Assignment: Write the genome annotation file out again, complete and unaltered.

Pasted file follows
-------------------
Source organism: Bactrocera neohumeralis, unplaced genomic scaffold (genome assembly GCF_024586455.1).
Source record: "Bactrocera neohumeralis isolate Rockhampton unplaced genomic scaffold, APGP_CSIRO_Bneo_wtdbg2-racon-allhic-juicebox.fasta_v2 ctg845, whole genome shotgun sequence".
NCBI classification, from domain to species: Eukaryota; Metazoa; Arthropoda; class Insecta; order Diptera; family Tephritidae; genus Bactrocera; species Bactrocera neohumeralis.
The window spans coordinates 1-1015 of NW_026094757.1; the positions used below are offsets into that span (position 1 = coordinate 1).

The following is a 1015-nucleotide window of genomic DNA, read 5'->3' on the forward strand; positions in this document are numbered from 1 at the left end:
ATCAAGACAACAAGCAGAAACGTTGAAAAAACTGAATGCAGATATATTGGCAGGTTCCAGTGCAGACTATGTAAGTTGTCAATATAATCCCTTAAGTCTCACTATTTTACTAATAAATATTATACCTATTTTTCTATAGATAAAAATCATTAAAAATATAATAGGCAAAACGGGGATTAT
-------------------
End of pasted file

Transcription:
Source organism: Bactrocera neohumeralis, unplaced genomic scaffold (genome assembly GCF_024586455.1).
Source record: "Bactrocera neohumeralis isolate Rockhampton unplaced genomic scaffold, APGP_CSIRO_Bneo_wtdbg2-racon-allhic-juicebox.fasta_v2 ctg845, whole genome shotgun sequence".
NCBI classification, from domain to species: Eukaryota; Metazoa; Arthropoda; class Insecta; order Diptera; family Tephritidae; genus Bactrocera; species Bactrocera neohumeralis.
The window spans coordinates 1-1015 of NW_026094757.1; the positions used below are offsets into that span (position 1 = coordinate 1).

The following is a 1015-nucleotide window of genomic DNA, read 5'->3' on the forward strand; positions in this document are numbered from 1 at the left end:
ATCAAGACAACAAGCAGAAACGTTGAAAAAACTGAATGCAGATATATTGGCAGGTTCCAGTGCAGACTATGTAAGTTGTCAATATAATCCCTTAAGTCTCACTATTTTACTAATAAATATTATACCTATTTTTCTATAGATAAAAATCATTAAAAATATAATAGGCAAAACGGGGATTAT